Here in CARE International’s Evaluation e-Library we make all of CARE’s external evaluation reports available for public access in accordance with our Accountability Policy.

With these accumulated project evaluations CARE International hopes to share our collective knowledge not only internally but with a wider audience.

Looking for something specific? You can filter the evaluations using the dropdown menus on the right side of the screen.

If you have an evaluation or study to share, please e-mail the document to ejanoch@care.org for posting.

The NGO Health Service Delivery Project 2012 – 2018 – Final Report

From 2012 to 2017, USAID supported the Surjer Hashi (SH), or Smiling Sun, network through the NGO Health Service Delivery Project (NHSDP). The UK Department for International Development (DfID) provided additional funding beginning in the second project year. A consortium led by Pathfinder International, NHSDP provided material and technical support to 25 NGOs, who served a catchment area of 26.3 million people through a network of 399 static and 10,872 satellite clinics and 11,842 community service providers (CSPs). In its five years of implementation, the SH network made 251,490,942 services contacts, 8,237,567 of which were for antenatal care (ANC) and 42,577,833 were adolescents or youth. More than three million visits to SH clinics for children under five years of age integrated activities to monitor children’s growth and promote healthy nutrition. By providing 7,839,430 Couple Years' Protection, the SH network averted 2,000 maternal and 10,000 child deaths and 1.9 million unwanted pregnancies. Read More...

PROGRAMME DE GESTION EQUITABLE DES RESSOURCES NATURELLES ET DE RENFORCEMENT DE LA SOCIETE CIVILE: PROGRESS III

La troisième phase du Programme de Gestion Equitable des Ressources Naturelles et de Renforcement de la Société civile au Niger, PROGRESIII/JIMIRI financée par CARE Danemark, intègre les leçons et bonnes pratiques de PROGRES II et prend en compte les évolutions des approches et concepts de développement ainsi que les évolutions de contextes internes et externes du Niger, de CARE et des bailleurs institutionnels comme DANIDA. Elle met l’accent sur le pastoralisme à travers le renforcement de société civile pastorale, le plaidoyer, la résilience, le genre et la jeunesse liée aux aspects de migration.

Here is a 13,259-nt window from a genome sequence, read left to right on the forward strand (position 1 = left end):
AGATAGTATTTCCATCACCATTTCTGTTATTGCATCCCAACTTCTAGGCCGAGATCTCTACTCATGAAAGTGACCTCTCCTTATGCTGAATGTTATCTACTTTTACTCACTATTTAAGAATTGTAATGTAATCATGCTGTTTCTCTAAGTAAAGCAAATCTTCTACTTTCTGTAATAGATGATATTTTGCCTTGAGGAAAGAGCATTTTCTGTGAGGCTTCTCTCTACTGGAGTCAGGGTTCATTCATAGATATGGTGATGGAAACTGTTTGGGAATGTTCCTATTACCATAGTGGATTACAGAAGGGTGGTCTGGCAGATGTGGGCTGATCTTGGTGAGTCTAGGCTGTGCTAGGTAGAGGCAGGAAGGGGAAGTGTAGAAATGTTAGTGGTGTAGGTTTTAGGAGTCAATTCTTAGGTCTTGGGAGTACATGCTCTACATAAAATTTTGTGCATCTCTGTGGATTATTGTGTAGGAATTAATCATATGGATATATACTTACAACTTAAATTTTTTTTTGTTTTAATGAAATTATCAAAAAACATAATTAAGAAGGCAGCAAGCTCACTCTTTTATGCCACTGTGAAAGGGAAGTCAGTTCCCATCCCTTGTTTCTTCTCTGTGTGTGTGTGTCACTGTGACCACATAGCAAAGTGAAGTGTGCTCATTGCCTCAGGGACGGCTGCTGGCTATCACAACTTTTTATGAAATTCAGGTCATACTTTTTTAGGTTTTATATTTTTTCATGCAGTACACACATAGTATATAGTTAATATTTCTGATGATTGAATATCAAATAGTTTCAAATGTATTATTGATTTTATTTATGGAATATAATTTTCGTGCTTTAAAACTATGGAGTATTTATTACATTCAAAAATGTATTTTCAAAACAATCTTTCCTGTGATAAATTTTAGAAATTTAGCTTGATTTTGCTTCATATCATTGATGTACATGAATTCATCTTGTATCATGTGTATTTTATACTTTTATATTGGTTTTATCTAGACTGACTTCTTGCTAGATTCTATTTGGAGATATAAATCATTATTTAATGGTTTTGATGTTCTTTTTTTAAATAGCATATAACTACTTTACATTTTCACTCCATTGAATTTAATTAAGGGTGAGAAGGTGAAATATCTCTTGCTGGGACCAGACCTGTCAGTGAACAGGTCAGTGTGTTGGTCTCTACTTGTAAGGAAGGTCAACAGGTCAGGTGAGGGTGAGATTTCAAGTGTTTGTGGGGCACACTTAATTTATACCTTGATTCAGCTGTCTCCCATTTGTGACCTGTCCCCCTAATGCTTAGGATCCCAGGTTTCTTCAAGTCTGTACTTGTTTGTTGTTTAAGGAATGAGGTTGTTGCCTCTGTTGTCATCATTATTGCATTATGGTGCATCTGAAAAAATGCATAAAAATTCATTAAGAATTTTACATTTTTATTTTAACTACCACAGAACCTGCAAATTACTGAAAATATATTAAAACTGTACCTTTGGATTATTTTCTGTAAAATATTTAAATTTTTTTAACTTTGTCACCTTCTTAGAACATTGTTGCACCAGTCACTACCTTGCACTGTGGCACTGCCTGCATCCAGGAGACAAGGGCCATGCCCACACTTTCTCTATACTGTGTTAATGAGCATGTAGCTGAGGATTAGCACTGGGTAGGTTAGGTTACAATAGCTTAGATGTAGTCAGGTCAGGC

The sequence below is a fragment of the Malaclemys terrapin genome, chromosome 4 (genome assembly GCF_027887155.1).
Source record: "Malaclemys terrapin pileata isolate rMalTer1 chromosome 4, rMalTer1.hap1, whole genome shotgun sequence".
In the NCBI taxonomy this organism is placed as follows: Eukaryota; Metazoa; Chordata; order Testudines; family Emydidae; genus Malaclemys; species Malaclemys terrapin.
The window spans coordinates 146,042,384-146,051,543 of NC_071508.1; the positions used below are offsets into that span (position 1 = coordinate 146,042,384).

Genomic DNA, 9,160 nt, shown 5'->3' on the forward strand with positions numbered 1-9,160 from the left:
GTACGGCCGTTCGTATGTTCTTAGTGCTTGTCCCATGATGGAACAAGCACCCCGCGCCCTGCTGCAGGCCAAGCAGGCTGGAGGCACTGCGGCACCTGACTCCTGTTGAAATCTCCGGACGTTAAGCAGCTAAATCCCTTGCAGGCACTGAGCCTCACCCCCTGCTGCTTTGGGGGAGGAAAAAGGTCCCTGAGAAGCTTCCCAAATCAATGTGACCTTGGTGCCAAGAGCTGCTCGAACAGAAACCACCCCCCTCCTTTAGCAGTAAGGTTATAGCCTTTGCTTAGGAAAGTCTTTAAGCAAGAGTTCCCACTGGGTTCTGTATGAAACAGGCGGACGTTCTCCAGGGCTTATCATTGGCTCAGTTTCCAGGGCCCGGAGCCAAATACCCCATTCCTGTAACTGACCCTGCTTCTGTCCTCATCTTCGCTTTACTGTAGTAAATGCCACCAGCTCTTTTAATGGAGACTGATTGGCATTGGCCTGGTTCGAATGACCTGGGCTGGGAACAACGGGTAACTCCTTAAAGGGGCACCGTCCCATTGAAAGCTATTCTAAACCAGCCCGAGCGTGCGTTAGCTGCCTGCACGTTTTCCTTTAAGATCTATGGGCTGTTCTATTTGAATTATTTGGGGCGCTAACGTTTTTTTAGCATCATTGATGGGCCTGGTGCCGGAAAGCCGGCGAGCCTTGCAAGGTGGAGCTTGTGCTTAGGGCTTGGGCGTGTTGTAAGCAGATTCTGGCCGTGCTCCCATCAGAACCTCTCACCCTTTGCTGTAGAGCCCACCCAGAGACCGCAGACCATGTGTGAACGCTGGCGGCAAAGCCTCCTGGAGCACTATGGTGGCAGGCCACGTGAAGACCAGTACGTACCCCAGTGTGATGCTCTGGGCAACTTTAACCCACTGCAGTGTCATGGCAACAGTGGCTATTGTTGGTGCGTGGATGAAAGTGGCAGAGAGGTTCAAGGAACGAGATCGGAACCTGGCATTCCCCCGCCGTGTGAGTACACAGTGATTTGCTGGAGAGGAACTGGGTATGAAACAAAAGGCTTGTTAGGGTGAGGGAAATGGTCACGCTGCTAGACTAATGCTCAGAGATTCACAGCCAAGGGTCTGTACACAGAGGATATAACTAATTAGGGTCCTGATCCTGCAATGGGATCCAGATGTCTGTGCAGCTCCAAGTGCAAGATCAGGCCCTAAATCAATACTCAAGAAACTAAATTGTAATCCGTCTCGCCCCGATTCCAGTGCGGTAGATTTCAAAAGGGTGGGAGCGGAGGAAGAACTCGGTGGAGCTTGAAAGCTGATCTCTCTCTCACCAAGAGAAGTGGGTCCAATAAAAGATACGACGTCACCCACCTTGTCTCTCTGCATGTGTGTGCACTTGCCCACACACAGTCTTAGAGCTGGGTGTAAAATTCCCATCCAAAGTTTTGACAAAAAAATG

Ce programme contribuera aux objectifs de la stratégie 2020 de CARE, aux ODD et de plan stratégique pluriannuel de CARE Niger. Le PROGRESIII/JIMIRI contribuera aux trois goals programmatiques de CARE Niger, dont majoritairement au (i) programme Sécurité Alimentaire et Nutritionnelle (SAN), au (ii) programme Leadership et Empowerment des Femmes des Filles et des jeunes (LEFFJ) et à (iii) la Coordination humanitaire.
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Comparative Gender Analysis: Women’s Economic and Political Empowerment

The EVC programme, implemented by CARE Afghanistan in the provinces Kabul, Parwan, Balkh and Khost, focuses on empowering women and girls through capacity building and advocacy to promote meaningful participation in decisionmaking and problem-solving processes at household, village, district, provincial and national levels. The total number of beneficiaries covered under the EVC program are 1,753, of which 1,312 are women and 441 are men.

The goal of the gender analysis consultancy was to provide baseline data on gender dynamics, and technical advice and recommendations on women’s economic and political empowerment for the CARE & HiH Afghanistan partnership programmes in the target regions. Read More...

Manual Ilustrado del Proyecto Piloto Conéctate: Finanzas al alcance de tus manos

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GENDER-BASED VIOLENCE (GBV) LOCALIZATION: HUMANITARIAN TRANSFORMATION OR MAINTAINING THE STATUS QUO? – A GLOBAL STUDY ON GBV LOCALIZATION THROUGH COUNTRY-LEVEL GBV SUB-CLUSTERS

Gender-based violence (GBV) is one of the most prevalent human rights violations in the world, with an estimated one in three women experiencing physical or sexual abuse in her lifetime. Although humanitarian emergencies disproportionately impact women and girls, their needs and roles within the context of emergency response interventions are underrepresented.